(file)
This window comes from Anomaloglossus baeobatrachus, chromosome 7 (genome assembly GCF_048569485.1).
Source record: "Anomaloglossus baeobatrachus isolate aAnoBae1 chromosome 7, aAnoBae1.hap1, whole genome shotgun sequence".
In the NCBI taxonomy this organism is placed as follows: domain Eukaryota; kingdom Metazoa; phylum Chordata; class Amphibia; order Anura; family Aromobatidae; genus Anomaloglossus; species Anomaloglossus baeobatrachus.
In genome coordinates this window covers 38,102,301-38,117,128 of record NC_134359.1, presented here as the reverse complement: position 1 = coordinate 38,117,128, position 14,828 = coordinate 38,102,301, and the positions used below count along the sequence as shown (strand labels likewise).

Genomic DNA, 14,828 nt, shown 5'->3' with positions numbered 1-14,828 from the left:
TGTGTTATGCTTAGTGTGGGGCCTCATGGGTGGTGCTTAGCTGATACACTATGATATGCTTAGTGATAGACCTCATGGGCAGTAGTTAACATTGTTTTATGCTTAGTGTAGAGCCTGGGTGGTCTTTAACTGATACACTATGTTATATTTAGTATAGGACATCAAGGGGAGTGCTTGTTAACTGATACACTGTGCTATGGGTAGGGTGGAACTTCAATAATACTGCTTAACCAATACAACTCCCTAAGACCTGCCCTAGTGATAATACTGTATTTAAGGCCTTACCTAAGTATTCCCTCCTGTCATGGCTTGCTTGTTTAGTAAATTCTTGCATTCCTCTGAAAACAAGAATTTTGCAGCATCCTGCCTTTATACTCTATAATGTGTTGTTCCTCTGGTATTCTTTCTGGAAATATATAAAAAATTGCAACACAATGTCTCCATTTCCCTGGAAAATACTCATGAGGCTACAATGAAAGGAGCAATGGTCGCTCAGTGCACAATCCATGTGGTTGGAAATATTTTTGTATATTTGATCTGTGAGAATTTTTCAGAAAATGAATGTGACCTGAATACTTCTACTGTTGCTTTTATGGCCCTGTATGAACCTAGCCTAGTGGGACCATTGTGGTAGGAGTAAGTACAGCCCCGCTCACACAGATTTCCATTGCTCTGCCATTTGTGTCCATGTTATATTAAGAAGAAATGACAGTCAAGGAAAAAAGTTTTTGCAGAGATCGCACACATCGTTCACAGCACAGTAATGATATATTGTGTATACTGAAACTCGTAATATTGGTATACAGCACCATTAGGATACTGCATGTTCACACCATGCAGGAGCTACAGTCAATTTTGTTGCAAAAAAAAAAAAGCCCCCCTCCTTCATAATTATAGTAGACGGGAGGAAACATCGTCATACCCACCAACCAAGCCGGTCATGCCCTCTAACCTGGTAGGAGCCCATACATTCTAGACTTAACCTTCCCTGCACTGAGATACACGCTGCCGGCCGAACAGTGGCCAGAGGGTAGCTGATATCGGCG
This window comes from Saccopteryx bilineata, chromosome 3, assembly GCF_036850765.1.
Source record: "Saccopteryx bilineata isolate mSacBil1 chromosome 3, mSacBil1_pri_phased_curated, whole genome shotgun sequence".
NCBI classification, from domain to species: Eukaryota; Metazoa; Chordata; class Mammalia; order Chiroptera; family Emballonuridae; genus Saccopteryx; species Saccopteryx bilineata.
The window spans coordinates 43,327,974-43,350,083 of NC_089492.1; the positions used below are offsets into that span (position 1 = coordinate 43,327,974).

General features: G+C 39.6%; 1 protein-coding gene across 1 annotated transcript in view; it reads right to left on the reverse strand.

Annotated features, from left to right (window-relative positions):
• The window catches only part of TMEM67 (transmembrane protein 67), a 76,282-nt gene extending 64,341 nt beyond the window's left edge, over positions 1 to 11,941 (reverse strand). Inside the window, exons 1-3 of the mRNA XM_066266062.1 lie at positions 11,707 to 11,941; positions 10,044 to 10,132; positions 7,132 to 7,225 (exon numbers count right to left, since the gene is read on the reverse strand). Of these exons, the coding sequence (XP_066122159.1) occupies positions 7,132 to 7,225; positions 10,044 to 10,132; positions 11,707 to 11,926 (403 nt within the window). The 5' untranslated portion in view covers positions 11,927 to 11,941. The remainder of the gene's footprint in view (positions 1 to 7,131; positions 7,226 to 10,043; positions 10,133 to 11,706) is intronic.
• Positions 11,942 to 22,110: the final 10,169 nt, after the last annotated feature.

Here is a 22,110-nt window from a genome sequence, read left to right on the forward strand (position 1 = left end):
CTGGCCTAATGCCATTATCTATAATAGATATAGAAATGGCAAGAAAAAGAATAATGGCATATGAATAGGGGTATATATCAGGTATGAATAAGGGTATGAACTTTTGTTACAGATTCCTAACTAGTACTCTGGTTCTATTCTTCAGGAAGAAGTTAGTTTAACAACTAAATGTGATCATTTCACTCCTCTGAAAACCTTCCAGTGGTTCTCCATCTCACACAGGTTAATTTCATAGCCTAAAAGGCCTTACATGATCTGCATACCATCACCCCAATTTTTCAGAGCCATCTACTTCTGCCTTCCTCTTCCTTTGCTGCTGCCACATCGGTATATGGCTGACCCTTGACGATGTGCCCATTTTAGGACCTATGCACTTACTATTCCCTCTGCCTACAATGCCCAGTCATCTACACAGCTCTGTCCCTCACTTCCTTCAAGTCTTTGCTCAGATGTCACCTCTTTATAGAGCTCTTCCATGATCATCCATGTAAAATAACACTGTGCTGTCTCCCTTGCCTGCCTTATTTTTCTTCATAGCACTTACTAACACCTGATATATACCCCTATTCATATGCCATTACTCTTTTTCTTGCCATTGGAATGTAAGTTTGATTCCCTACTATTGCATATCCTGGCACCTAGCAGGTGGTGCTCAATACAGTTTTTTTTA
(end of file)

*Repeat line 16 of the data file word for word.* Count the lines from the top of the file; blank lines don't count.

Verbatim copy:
CTGGCCTAATGCCATTATCTATAATAGATATAGAAATGGCAAGAAAAAGAATAATGGCATATGAATAGGGGTATATATCAGGTATGAATAAGGGTATGAACTTTTGTTACAGATTCCTAACTAGTACTCTGGTTCTATTCTTCAGGAAGAAGTTAGTTTAACAACTAAATGTGATCATTTCACTCCTCTGAAAACCTTCCAGTGGTTCTCCATCTCACACAGGTTAATTTCATAGCCTAAAAGGCCTTACATGATCTGCATACCATCACCCCAATTTTTCAGAGCCATCTACTTCTGCCTTCCTCTTCCTTTGCTGCTGCCACATCGGTATATGGCTGACCCTTGACGATGTGCCCATTTTAGGACCTATGCACTTACTATTCCCTCTGCCTACAATGCCCAGTCATCTACACAGCTCTGTCCCTCACTTCCTTCAAGTCTTTGCTCAGATGTCACCTCTTTATAGAGCTCTTCCATGATCATCCATGTAAAATAACACTGTGCTGTCTCCCTTGCCTGCCTTATTTTTCTTCATAGCACTTACTAACACCTGATATATACCCCTATTCATATGCCATTACTCTTTTTCTTGCCATTGGAATGTAAGTTTGATTCCCTACTATTGCATATCCTGGCACCTAGCAGGTGGTGCTCAATACAGTTTTTTTTA